President Biden and congressional Democrats have put forward sizable spending proposals, particularly the American Families Plan. When politicians boost spending, revenue needs to be raised.
That’s often easier said than done, and revenue-raising conversations on Capitol Hill often lead to talk about tax increases. Politicians will also often examine closing loopholes that advantage certain asset classes, including real estate investment trusts (REITs).
As experienced investors know, REITs are a tax-advantaged asset class. As long as the company doles out 90% of earnings in the form of dividends, it avoids paying corporate taxes. While that could be viewed as a bona fide loophole, the Biden Administration’s spending ambitions may ultimately prove to not be punitive to REIT investors and the related exchange traded funds.
“While the Biden administration’s proposed elimination of the 1031 exchange to raise tax revenue to fund the American Families Plan has caused concern among many real estate investors, we believe that the impact to U.S. REITs will be very limited,” writes Morningstar analyst Kevin Brown. “Over the past several years, REITs have disposed of tens of billions in assets each quarter and yet only rarely used a 1031 exchange to avoid capital gains taxes.”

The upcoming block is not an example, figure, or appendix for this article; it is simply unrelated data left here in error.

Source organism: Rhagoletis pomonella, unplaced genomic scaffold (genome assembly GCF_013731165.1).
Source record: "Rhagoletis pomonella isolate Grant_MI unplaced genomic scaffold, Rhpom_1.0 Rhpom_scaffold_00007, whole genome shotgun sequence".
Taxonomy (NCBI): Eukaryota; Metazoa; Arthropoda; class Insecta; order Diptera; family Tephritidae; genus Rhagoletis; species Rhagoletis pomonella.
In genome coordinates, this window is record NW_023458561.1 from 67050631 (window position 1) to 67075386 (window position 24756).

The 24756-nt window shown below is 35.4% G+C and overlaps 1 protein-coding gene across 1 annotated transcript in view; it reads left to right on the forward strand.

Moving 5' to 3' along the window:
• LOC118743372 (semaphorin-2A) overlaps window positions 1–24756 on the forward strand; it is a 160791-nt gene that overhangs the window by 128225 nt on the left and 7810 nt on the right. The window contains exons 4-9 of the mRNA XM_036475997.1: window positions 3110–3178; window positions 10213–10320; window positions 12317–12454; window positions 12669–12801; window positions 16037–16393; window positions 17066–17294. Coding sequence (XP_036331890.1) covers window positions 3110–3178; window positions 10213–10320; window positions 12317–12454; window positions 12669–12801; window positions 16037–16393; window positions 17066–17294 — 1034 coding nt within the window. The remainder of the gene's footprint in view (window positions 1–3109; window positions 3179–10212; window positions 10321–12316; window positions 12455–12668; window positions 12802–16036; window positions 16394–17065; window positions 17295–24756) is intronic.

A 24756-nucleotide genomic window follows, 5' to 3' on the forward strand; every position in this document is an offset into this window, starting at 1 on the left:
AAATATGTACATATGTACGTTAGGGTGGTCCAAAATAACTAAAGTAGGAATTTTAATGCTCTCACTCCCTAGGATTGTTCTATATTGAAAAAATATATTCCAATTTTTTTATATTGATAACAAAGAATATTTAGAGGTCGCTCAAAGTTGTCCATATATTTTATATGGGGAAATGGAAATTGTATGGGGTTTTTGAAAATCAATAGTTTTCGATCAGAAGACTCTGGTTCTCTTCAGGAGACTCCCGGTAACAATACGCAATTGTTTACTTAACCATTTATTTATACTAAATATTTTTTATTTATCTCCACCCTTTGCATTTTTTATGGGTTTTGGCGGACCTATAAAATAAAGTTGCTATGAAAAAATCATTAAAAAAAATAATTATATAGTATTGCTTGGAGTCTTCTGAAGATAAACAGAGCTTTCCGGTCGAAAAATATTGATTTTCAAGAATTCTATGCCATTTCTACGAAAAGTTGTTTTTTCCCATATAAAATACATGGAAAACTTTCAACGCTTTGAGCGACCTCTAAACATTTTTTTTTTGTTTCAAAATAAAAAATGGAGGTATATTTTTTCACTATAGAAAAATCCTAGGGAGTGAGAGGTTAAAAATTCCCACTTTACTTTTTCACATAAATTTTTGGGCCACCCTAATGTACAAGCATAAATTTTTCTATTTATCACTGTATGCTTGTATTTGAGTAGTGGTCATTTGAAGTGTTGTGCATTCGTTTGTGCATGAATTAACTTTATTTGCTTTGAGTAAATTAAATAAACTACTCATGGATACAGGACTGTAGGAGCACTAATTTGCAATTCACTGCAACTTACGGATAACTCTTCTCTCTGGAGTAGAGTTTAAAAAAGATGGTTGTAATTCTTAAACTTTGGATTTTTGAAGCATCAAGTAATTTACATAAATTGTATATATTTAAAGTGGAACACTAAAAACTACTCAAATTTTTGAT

REITs are known as pass-through investment vehicles. Dividends delivered by these companies are subject to different treatment than the payouts investors receive from a regular corporation, say Apple (NASDAQ: AAPL) or General Mills (NYSE: GIS).
REIT dividends aren’t considered qualified income, meaning these payouts are usually taxed at the highest levels, but REITs still have avenues that benefit investors come tax time.
“Part of the dividend can be reclassified as capital gains and thus taxed at a significantly lower level. Therefore, if the REIT recognizes capital gains on dispositions, the taxes owed by the shareholder on the dividend payment received from the REIT falls,” adds Brown.
As Brown notes, the 1031 exchange lever isn’t one REITs pull with frequency. The companies usually do so when asset sales run so high that capital gains could exceed “the amount of the dividend payment that can be converted from ordinary income to capital gains income.”
Bottom line: even if the 1031 loophole closes and REITs and the related ETFs slide, the long-term impact is likely minimal. Any decline incurred by REITs could be an opportunity for investors to get involved with the asset class.